By Guest Blogger: Marlou Janssen, President, BIOTRONIK, Inc.
With an emphasis on prevention and early detection, people today are living longer, healthier lives. Patients and caregivers have taken an active role in healthcare, managing lifestyles and helping guide medical decisions. As we continue to progress in a patient-centered healthcare system that empowers individuals to be decision-makers driving care forward, knowledge is critical.
In the United States, approximately 85.6 million people are living with some form of cardiovascular disease or the after-effects of stroke. There is significant likelihood that you, a family member or a loved one, will be diagnosed with cardiovascular disease. For example, arrhythmia—abnormal heart rhythm—is a common form of heart disease that impacts millions of Americans every year. In fact, more than 500,000 patients receive an insertable cardiac monitor, pacemaker or implantable cardioverter defibrillator (ICD) every year as a result of abnormal heart rhythms. These devices prevent patients from experiencing catastrophic cardiac events such as sudden cardiac arrest or stroke, and help enable patients to truly experience everyday life and beyond.
However, for many years, patients with pacemakers and ICDs were unable to safely undergo MRI scans due to potential complications resulting from the MRI’s magnetic fields. These potential complications limited access to life-saving diagnostic tools and future care options for many patients.
Every year more than 34 million MRI scans are performed to diagnose illness and injury that occurs in soft tissue—cancer, heart disease, stroke, arthritis, aneurysms, multiple sclerosis. This diagnostic technology is essential to ensure the best possible quality of care in the future. Today, thanks to ongoing commitment to patient care, research and innovation, there are now pacemakers, ICDs and insertable cardiac monitors that have been approved by the Food and Drug Administration (FDA) for use during MRI scans.
If you or a loved one have or are considering a cardiac device, talk to your physician. Learn about your device and understand the role it will play in future healthcare decisions. Ask questions about a device’s capabilities and gather details to make an informed decision.
The patient care continuum is ongoing. Care must always extend beyond the device, procedure and physician office throughout a lifetime. Every single patient deserves a commitment to care. At BIOTRONIK, we stand with patients and physicians, and commit to the future—a future powered by innovative, tested medical solutions that keep patients out of the hospital and living life. We’re proud to support the American Heart Association’s mission to build healthier lives free of cardiovascular disease and stroke by working together to educate the public about the importance of making informed healthcare decisions, and supporting advances in the diagnosis and treatment of cardiovascular diseases.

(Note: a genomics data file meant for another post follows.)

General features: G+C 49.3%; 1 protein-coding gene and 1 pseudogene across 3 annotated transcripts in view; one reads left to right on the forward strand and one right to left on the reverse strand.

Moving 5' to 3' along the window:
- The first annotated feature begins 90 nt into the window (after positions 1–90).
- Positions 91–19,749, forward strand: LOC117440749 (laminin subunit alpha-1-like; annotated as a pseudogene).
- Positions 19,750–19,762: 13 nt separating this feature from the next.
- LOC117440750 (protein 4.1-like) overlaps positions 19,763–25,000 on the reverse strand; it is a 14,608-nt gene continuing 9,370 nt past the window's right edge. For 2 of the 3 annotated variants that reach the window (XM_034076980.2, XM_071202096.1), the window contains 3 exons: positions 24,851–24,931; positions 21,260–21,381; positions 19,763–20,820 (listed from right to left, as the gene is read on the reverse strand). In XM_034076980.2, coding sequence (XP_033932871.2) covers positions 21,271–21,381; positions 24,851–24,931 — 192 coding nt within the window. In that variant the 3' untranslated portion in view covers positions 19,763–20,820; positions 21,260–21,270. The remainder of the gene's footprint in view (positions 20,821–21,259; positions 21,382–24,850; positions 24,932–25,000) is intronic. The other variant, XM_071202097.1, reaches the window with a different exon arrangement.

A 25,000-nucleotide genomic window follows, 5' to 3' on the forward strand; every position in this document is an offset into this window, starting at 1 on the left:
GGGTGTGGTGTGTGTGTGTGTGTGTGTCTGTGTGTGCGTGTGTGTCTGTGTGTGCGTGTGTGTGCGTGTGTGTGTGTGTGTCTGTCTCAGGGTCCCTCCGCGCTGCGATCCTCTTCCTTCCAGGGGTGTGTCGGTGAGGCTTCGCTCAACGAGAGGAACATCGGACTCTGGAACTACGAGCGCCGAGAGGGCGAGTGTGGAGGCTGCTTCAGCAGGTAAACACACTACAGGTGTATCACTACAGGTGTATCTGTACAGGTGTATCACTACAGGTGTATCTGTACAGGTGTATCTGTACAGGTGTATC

The views, opinions and positions expressed within our guest posts are those of the author alone and do not represent those of The American Heart Association | American Stroke Association. The accuracy, completeness and validity of any statements made within this article are not guaranteed. We accept no liability for any errors, omissions or representations. The copyright of this content belongs to the author and any liability with regards to infringement of intellectual property rights remains with them.
The American Heart Association’s blog is not intended to provide medical advice or treatment. Only your healthcare provider can provide that. The American Heart Association recommends that you consult your healthcare provider regarding your personal health matters. If you think you are having a heart attack, stroke or another emergency, please call 911 immediately.
Our mission is to be a relentless force for a world of longer, healthier lives. For nearly 100 years, we’ve been fighting heart disease and stroke, striving to save and improve lives. Heart disease is the No. 1 killer worldwide, and stroke ranks second globally. Even when those conditions don’t result in death, they cause disability and diminish quality of life. We want to see a world free of cardiovascular diseases and stroke.